The Common Good

So Joshua said to the children of Israel, “Come here and listen to the words of the Lord, your God. This is how you will know that there is a living God in your midst, who at your approach will dispossess the Canaanites. The ark of the covenant of the Lord of the whole earth will precede you into the Jordan. . . . While all Israel crossed over on dry ground, the priests carrying the ark of the covenant of the Lord remained motionless on dry ground in the bed of the Jordan until the whole nation had completed the passage. 

Joshua 3:10-11,17

What are the ties that bind a human society together? Given that, by our very nature and drive for survival, we humans are egocentric, tribal, inherently drawn to those who are like us and fearful, if not antagonistic, to those who are other to us, is it even possible to maintain bonds of community or even acceptance and tolerance? In the Gettysburg Address, Abraham Lincoln redefines the American social experiment as government of, by, and for the people. It would seem, however, that such is not possible without some shared sense of the “commonwealth.” There cannot be a “people” without some core belief, purpose, or goal that they hold in common. Thus, the question that the movement of history is always refocusing is whether or not a diverse peoples can adequately become “a people” who share enough aspiration and intention to govern themselves for all of themselves.

As we read from the story of Joshua today, we are reminded that the “people of Israel” are held together and dare to continue to move into their unknown shared journey because they “know that there is a living God in . . . [their] midst.” While the people cross the dry bed of the Jordan, the priests “carrying the ark of the covenant of the Lord remained motionless on dry ground in the bed of the Jordan.” The is a stillness at the center, at the core of the people’s unfolding journey and life. This is the sign of and the contact with the “living God” who is the center, the core, and the heart of this people. This God is the the one whom they hold in common and by whom they are held together.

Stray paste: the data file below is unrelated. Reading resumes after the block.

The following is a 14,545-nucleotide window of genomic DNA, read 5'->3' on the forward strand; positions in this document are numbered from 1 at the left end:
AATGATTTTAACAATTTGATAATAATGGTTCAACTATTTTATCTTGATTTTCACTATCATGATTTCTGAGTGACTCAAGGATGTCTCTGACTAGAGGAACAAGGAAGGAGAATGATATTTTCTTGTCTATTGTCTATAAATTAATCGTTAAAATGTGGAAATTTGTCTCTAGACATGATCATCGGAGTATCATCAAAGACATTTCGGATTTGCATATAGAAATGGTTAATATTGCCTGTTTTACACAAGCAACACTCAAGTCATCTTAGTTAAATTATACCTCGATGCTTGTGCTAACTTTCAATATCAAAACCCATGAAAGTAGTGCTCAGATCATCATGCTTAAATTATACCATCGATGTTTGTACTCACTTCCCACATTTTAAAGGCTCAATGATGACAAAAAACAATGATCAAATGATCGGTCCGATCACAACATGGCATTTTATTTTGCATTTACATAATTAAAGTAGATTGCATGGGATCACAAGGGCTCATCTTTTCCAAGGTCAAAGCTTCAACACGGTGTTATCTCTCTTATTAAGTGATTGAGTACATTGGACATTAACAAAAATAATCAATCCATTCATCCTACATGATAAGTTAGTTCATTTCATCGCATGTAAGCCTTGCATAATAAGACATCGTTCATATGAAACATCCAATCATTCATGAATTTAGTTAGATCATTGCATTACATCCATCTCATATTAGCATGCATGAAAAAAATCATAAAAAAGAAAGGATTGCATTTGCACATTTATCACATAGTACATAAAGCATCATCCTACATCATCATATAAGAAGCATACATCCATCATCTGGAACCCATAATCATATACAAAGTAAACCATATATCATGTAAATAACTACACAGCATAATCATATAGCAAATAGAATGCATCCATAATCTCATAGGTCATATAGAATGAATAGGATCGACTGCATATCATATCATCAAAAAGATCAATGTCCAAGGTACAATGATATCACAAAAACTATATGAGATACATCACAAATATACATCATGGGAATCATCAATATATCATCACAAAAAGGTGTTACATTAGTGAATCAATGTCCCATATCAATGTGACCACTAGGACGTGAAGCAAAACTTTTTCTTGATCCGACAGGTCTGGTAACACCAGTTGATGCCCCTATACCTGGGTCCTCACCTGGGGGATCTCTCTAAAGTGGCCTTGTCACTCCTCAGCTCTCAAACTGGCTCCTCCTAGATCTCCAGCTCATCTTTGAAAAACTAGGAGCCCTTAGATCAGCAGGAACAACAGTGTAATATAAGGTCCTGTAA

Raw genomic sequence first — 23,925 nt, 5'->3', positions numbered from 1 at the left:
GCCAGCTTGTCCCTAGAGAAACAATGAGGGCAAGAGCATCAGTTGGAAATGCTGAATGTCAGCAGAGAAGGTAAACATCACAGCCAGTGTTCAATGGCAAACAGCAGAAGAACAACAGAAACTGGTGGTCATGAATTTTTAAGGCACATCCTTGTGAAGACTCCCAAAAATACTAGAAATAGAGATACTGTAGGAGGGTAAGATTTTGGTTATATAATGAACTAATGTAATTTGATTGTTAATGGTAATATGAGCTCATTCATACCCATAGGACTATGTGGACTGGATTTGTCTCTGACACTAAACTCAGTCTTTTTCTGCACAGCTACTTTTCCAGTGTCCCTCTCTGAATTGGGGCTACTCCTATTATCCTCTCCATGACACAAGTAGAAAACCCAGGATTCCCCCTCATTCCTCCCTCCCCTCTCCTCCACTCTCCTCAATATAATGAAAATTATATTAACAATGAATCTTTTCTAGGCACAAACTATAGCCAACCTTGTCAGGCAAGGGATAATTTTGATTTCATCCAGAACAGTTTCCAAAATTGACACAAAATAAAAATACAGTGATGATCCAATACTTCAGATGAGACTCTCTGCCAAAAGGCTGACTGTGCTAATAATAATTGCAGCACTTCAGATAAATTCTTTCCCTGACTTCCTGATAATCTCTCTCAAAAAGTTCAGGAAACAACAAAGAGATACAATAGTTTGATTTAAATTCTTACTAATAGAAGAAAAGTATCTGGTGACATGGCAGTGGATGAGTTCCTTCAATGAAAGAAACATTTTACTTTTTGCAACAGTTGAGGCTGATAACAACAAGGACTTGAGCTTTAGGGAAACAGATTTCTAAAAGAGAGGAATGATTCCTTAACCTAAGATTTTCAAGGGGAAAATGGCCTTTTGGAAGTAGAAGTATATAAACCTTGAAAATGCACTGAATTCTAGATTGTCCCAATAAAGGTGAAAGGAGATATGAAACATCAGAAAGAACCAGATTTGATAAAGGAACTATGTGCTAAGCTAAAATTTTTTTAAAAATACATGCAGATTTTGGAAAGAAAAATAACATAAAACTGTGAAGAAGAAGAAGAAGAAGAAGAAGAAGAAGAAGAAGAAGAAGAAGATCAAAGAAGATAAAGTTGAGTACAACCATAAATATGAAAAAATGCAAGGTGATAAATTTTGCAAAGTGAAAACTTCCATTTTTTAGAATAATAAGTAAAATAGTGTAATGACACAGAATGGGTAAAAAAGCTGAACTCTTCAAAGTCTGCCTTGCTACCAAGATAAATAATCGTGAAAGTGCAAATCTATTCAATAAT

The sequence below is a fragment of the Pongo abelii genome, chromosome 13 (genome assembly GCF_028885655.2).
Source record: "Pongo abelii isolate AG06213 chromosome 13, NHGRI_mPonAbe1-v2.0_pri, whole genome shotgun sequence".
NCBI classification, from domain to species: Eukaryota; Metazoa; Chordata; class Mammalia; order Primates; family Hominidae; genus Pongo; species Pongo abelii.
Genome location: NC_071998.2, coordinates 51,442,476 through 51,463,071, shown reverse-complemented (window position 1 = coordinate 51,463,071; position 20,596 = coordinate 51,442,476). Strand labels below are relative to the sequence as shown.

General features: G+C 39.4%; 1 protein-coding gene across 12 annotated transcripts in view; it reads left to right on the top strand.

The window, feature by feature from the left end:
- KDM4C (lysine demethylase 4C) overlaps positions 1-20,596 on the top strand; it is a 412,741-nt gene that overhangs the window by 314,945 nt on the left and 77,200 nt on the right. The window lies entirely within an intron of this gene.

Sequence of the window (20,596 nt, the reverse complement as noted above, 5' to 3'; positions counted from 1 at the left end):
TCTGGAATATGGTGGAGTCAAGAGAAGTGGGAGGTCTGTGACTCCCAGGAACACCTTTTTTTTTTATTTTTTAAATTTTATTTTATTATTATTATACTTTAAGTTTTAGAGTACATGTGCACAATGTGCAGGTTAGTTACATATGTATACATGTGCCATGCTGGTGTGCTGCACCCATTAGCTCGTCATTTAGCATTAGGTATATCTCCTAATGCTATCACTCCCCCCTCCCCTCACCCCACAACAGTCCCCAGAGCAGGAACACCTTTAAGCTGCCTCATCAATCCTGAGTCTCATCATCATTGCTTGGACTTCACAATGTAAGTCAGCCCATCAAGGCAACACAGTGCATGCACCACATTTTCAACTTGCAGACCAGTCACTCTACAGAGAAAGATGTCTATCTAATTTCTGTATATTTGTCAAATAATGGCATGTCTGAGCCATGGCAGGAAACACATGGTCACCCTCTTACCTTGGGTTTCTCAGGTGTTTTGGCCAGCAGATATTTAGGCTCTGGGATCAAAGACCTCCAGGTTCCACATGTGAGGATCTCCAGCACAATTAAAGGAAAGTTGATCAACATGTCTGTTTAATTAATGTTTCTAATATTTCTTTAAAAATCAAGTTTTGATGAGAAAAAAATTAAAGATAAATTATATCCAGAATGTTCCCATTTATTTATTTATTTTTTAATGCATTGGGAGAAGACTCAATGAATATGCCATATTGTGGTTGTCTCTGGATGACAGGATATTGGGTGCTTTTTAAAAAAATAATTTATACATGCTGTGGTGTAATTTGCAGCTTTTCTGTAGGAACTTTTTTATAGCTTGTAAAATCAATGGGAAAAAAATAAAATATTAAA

It is a God, however, whose presence is attended to in stillness and mystery. We know that throughout their Exodus from Egypt, the people were continually tempted to create idols whom they could actually see to worship because the living God seemed absent to them. Despite our sometimes romantic notions of Israel’s theocracy, they did not, and do not, comprehend and relate to the same God. For God is always mystery; the name of God cannot even be spoken, for that suggests that one knows and controls God in a way that is impossible for human beings. So, the experience of Israel can perhaps teach us who seem so different from them. The American struggle to know what is common among us is not a distinct one. The post-election conflicts in Kenya, the anticipated and feared conflicts in Congo, the increasing tears in the fabrics of so many European societies that were once but no longer based on single tribal, racial, and cultural identities are all reminders of the need for humanity to find a core, a still center, that is our place of community and communion. Jan van Ruusboec says that the common person is the one who has discovered in him or herself that place of communion with the Mystery where love and rest are one. As the people of Israel can continue to journey together because the living God is in their midst—and they know this by the priests who carry the ark and remain motionless on the dry bed of the river as they pass through—so human beings can only know that they are “in common” as they realize the place of rest within that is with them throughout their journey.